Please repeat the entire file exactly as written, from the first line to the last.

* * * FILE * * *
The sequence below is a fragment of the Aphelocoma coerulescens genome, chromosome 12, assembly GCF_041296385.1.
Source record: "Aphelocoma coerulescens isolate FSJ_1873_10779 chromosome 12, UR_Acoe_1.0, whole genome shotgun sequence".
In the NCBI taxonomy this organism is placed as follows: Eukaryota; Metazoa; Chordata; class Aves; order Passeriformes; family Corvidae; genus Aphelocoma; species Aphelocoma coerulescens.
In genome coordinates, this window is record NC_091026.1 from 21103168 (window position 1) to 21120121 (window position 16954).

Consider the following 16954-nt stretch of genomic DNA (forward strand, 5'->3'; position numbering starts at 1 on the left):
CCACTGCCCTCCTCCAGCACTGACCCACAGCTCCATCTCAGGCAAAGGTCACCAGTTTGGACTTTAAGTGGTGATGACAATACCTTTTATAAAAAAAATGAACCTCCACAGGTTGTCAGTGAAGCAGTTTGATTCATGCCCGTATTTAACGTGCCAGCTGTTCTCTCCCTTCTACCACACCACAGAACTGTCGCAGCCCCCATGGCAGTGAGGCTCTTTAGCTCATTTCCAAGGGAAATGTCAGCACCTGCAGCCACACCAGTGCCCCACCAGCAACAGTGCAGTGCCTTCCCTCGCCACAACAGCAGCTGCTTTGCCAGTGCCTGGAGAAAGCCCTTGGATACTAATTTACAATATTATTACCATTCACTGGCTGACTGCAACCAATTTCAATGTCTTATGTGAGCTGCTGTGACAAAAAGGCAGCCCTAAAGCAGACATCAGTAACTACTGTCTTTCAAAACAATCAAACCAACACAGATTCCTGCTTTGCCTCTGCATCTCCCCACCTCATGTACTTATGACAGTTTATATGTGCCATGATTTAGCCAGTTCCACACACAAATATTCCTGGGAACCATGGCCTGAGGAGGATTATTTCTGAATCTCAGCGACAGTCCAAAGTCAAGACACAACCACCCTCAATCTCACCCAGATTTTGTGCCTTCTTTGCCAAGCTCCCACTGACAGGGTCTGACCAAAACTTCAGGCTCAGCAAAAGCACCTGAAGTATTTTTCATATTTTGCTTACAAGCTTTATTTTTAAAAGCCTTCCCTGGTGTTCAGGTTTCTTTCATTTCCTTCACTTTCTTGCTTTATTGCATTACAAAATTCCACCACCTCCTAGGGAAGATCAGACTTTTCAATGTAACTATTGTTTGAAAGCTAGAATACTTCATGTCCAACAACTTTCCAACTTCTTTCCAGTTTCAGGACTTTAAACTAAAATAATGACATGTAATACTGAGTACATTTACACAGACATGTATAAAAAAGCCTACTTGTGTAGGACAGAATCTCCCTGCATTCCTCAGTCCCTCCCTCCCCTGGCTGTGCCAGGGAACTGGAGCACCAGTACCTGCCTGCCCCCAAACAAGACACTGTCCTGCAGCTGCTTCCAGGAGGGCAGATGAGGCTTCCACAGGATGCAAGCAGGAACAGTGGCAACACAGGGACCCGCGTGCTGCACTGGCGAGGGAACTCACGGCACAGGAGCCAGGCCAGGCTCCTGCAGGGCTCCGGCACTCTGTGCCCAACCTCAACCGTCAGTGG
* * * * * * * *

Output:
The sequence below is a fragment of the Aphelocoma coerulescens genome, chromosome 12, assembly GCF_041296385.1.
Source record: "Aphelocoma coerulescens isolate FSJ_1873_10779 chromosome 12, UR_Acoe_1.0, whole genome shotgun sequence".
In the NCBI taxonomy this organism is placed as follows: Eukaryota; Metazoa; Chordata; class Aves; order Passeriformes; family Corvidae; genus Aphelocoma; species Aphelocoma coerulescens.
In genome coordinates, this window is record NC_091026.1 from 21103168 (window position 1) to 21120121 (window position 16954).

Consider the following 16954-nt stretch of genomic DNA (forward strand, 5'->3'; position numbering starts at 1 on the left):
CCACTGCCCTCCTCCAGCACTGACCCACAGCTCCATCTCAGGCAAAGGTCACCAGTTTGGACTTTAAGTGGTGATGACAATACCTTTTATAAAAAAAATGAACCTCCACAGGTTGTCAGTGAAGCAGTTTGATTCATGCCCGTATTTAACGTGCCAGCTGTTCTCTCCCTTCTACCACACCACAGAACTGTCGCAGCCCCCATGGCAGTGAGGCTCTTTAGCTCATTTCCAAGGGAAATGTCAGCACCTGCAGCCACACCAGTGCCCCACCAGCAACAGTGCAGTGCCTTCCCTCGCCACAACAGCAGCTGCTTTGCCAGTGCCTGGAGAAAGCCCTTGGATACTAATTTACAATATTATTACCATTCACTGGCTGACTGCAACCAATTTCAATGTCTTATGTGAGCTGCTGTGACAAAAAGGCAGCCCTAAAGCAGACATCAGTAACTACTGTCTTTCAAAACAATCAAACCAACACAGATTCCTGCTTTGCCTCTGCATCTCCCCACCTCATGTACTTATGACAGTTTATATGTGCCATGATTTAGCCAGTTCCACACACAAATATTCCTGGGAACCATGGCCTGAGGAGGATTATTTCTGAATCTCAGCGACAGTCCAAAGTCAAGACACAACCACCCTCAATCTCACCCAGATTTTGTGCCTTCTTTGCCAAGCTCCCACTGACAGGGTCTGACCAAAACTTCAGGCTCAGCAAAAGCACCTGAAGTATTTTTCATATTTTGCTTACAAGCTTTATTTTTAAAAGCCTTCCCTGGTGTTCAGGTTTCTTTCATTTCCTTCACTTTCTTGCTTTATTGCATTACAAAATTCCACCACCTCCTAGGGAAGATCAGACTTTTCAATGTAACTATTGTTTGAAAGCTAGAATACTTCATGTCCAACAACTTTCCAACTTCTTTCCAGTTTCAGGACTTTAAACTAAAATAATGACATGTAATACTGAGTACATTTACACAGACATGTATAAAAAAGCCTACTTGTGTAGGACAGAATCTCCCTGCATTCCTCAGTCCCTCCCTCCCCTGGCTGTGCCAGGGAACTGGAGCACCAGTACCTGCCTGCCCCCAAACAAGACACTGTCCTGCAGCTGCTTCCAGGAGGGCAGATGAGGCTTCCACAGGATGCAAGCAGGAACAGTGGCAACACAGGGACCCGCGTGCTGCACTGGCGAGGGAACTCACGGCACAGGAGCCAGGCCAGGCTCCTGCAGGGCTCCGGCACTCTGTGCCCAACCTCAACCGTCAGTGG